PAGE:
The compound is a yellowish solid. If you dissolve it in a liquid or place a thin layer of it on an electrode and then apply an electric current, it gives off an intense green glow. The reason: The molecules absorb the energy supplied to them and gradually emit it again in the form of light. This process is called electroluminescence. Light-emitting diodes are based on this principle.
This green luminescent substance is a hot candidate for producing OLEDs, organic light-emitting diodes. For about three years now, OLEDs have been found in the displays of smartphones, for example. In the meantime, the first flexible television screens with these materials have also come onto the market.
In addition, OLEDs make cost-efficient room lighting with a large surface area possible. First, however, the materials best suited to this application need to be found. That's because many substances under consideration for OLEDs contain expensive materials such as iridium, and this impedes their application on a large scale and on extensive surfaces. Without such additives, the materials can actually emit only a small part of the energy supplied to them as light; the rest is lost, for example as vibrational energy.
The goal of current research is to find more efficient materials for cheaper and more environmentally friendly displays and large-area lighting. Here, inexpensive and readily available metals such as copper promise progress.
Under close examination
Researchers have now made a more precise examination of the copper-containing compound CuPCP. There are four copper atoms in the middle of each molecule, surrounded by carbon and phosphorus atoms. Copper is a relatively inexpensive metal, and the compound itself can be easily produced in large quantities – ideal preconditions for use over large extensive surfaces.
"We wanted to understand what the excited state of the compound looks like," says Grigory Smolentsev, a physicist in the operando spectroscopy research group. That is: How does the substance change when it absorbs energy? For example, does the structure of the molecule change? How is the charge distributed over the individual atoms after excitation? "This reveals how high the losses of energy that will not be released as light are likely to be," added Smolentsev, "and it shows us how we can possibly minimise these losses."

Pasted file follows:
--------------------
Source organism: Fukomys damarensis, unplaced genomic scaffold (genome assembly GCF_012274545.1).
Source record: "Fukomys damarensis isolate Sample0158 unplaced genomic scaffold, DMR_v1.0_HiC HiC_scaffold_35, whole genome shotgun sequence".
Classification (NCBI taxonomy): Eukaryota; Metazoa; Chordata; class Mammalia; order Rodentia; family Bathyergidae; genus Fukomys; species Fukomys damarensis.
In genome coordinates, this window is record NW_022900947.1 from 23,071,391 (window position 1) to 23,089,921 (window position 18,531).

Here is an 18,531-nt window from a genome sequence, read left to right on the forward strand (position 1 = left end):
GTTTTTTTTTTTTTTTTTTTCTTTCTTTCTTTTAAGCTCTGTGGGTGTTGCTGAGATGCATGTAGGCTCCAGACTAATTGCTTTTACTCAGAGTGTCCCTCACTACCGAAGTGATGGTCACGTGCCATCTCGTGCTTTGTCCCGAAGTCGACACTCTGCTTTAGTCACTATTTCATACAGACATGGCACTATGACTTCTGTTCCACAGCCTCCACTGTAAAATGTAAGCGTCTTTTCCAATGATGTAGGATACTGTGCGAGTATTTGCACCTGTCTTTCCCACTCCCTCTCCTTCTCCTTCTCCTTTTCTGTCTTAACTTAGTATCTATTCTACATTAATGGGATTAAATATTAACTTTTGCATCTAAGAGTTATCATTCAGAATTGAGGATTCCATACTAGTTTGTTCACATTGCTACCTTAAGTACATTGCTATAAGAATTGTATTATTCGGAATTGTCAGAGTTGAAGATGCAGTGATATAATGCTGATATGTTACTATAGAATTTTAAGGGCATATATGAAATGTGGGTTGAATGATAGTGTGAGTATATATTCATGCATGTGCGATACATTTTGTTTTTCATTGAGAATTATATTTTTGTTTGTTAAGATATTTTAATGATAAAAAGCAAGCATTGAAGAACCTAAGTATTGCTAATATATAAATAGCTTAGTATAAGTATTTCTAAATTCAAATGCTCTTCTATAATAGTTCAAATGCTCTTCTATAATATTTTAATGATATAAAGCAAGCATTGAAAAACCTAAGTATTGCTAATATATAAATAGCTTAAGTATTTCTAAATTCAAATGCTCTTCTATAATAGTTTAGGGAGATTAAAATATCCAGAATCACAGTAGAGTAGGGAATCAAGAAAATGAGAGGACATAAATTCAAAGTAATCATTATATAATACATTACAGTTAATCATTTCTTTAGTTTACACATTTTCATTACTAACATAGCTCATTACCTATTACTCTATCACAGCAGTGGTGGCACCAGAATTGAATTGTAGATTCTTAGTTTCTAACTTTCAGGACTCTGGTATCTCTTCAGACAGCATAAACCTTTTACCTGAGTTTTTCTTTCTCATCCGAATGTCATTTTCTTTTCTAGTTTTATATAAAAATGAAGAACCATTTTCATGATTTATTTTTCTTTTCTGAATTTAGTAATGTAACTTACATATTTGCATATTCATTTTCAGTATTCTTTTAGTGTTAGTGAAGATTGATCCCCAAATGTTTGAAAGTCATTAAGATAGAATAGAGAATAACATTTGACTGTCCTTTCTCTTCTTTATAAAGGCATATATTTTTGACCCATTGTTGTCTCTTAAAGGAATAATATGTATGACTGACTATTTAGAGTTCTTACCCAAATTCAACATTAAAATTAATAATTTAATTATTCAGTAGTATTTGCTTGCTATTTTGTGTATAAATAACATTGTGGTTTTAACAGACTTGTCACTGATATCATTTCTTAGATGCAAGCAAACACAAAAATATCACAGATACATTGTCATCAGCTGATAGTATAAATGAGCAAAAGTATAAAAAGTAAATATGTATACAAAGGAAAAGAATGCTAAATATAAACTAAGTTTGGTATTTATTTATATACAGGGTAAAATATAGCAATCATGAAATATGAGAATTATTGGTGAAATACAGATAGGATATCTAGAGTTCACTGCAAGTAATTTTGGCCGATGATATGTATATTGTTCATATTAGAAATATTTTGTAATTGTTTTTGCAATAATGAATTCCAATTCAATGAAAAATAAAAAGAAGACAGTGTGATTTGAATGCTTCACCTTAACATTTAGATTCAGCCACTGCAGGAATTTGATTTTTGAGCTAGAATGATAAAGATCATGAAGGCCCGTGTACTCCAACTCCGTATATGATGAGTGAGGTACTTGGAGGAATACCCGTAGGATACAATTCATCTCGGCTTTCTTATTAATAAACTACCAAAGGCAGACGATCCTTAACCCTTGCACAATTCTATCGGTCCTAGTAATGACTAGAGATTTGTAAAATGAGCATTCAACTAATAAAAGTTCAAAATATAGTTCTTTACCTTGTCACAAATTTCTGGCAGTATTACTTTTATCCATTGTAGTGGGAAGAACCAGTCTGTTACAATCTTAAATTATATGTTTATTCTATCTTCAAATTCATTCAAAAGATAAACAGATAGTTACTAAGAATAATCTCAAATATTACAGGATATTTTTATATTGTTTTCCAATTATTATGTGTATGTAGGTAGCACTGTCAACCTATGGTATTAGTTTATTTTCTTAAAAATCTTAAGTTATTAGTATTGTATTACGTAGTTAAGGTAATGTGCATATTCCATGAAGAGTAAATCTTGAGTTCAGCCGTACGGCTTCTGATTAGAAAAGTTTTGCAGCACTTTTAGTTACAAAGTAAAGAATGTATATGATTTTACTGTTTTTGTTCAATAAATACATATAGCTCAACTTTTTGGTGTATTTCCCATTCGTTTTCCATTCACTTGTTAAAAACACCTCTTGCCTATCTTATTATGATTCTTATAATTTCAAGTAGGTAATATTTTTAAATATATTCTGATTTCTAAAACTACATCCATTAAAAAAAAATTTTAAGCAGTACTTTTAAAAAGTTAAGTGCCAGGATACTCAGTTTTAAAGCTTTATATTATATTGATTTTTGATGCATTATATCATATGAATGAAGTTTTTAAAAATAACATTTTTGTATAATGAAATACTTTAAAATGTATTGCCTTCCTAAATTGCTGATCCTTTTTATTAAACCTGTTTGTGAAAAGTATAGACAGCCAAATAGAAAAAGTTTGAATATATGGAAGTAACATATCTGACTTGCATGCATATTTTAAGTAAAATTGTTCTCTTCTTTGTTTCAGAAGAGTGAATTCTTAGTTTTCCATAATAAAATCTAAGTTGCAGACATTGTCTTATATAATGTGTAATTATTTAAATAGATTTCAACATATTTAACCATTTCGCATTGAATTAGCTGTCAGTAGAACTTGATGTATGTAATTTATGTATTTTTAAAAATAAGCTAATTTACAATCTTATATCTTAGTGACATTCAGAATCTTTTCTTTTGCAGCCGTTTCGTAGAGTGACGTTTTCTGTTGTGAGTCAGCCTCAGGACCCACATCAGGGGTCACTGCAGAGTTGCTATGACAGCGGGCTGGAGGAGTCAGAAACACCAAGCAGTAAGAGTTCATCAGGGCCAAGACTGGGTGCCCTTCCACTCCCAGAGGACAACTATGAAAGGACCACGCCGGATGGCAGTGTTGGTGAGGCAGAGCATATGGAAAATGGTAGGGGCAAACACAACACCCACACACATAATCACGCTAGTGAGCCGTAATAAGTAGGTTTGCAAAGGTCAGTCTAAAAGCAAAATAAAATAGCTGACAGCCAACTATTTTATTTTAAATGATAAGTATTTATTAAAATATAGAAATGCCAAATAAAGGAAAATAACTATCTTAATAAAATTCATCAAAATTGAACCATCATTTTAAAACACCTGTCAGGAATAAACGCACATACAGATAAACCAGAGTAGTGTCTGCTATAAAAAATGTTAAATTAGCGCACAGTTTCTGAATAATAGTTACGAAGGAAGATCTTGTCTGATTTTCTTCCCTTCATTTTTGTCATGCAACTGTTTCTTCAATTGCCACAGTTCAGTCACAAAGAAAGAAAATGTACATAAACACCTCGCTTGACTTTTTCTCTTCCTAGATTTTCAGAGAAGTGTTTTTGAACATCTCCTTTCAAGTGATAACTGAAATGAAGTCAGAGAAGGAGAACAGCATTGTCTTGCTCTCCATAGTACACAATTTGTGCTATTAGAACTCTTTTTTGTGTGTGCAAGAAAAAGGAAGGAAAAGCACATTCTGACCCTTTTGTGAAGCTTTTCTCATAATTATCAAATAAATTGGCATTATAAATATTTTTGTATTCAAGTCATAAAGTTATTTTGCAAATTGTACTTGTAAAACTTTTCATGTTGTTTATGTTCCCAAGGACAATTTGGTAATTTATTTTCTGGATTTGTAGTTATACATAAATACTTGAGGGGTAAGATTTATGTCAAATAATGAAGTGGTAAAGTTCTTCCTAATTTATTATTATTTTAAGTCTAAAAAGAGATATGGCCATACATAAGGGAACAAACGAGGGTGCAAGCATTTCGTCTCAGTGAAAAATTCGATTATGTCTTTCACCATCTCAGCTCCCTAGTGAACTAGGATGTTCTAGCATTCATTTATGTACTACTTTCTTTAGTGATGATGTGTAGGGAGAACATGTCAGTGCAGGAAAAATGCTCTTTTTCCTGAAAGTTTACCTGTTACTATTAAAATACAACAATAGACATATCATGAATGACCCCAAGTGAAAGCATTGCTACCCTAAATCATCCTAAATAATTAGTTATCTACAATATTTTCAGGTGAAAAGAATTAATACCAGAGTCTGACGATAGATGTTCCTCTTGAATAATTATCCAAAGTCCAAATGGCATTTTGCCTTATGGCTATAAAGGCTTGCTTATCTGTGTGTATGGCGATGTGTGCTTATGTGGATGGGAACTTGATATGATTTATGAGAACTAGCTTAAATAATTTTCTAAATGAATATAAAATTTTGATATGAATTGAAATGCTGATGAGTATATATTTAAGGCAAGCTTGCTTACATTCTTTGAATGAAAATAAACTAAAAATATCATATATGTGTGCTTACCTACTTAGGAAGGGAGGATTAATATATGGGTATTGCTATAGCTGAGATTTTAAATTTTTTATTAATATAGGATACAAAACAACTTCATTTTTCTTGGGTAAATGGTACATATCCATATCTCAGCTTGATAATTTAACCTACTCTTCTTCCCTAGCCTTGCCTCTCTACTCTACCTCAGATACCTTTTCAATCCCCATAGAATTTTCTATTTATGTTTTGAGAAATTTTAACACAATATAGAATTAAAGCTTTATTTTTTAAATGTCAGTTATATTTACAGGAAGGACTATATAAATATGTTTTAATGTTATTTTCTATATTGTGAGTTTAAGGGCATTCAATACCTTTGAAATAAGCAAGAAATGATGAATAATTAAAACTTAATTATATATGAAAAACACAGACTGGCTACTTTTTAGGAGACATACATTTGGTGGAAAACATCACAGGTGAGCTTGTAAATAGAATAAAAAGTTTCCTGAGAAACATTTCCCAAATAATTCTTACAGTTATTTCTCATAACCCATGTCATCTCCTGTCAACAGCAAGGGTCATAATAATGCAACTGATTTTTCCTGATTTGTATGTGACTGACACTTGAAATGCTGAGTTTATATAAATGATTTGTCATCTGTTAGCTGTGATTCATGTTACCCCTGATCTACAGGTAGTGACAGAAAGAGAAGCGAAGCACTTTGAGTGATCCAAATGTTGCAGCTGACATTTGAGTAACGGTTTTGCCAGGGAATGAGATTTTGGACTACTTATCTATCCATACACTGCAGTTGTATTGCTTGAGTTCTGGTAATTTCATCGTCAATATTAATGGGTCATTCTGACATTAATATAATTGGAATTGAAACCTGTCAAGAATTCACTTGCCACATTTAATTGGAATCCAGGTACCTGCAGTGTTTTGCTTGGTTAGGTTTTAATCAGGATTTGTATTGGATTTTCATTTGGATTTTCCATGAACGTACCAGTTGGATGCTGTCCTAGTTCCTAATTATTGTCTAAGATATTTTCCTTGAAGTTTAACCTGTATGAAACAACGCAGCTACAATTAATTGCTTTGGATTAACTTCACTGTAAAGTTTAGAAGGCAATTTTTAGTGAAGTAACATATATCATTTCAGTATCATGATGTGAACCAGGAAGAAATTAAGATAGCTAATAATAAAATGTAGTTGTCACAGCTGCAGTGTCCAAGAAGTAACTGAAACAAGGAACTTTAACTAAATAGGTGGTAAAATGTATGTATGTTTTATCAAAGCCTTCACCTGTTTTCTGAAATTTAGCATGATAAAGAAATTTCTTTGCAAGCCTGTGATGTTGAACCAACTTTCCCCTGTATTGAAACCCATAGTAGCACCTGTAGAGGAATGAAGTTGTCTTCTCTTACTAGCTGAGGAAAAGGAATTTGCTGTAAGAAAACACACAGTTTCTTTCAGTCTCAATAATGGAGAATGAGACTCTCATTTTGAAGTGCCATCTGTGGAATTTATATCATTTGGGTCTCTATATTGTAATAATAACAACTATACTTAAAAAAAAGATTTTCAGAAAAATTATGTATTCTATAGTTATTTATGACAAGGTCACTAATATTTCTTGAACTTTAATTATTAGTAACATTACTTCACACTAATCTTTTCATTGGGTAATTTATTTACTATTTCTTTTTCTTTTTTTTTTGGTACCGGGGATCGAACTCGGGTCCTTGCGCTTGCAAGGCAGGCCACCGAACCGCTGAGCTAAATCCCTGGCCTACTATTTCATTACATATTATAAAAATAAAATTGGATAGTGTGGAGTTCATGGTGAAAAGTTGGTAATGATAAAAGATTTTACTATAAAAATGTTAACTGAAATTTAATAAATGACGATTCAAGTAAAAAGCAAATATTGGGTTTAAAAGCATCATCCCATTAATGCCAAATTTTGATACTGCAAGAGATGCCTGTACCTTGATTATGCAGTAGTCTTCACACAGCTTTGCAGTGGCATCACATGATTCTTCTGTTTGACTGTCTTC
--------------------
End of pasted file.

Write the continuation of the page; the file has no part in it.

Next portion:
Using two large research facilities at PSI – the Swiss Light Source SLS and the X-ray free-electron laser SwissFEL – as well as the European Synchrotron Radiation Facility in Grenoble, France, Smolentsev and his collaborators took a closer look at the short-lived excited states of the copper compound.
The measurements confirmed that the substance is a good candidate for OLEDs due to its chemical structure. The compound's quantum chemical properties make it possible to achieve a high light yield. One reason for this is that the molecule is relatively stiff, and its 3D structure changes only slightly when excited. Now researchers can start to further optimise this substance for use in OLEDs.
Tools for the future
What's more, the measurements at the three large research facilities − at PSI and in Grenoble − were significant not only for the investigation of this one copper-containing compound. There was more at stake: The experimental data obtained this way are also helpful in improving theoretical calculations regarding molecules in general. "So in the future it will be possible to better predict which compounds are more suitable for OLEDs and which less," says Grigory Smolentsev. "The measurement data will help the chemists understand which part of the molecule stands in the way of high efficiency. And of course: how the compound can be improved to increase its light output."
The results of the study will be published on 1 May 2020 in the journal Nature Communications.
Text: Paul Scherrer Institute/Brigitte Osterath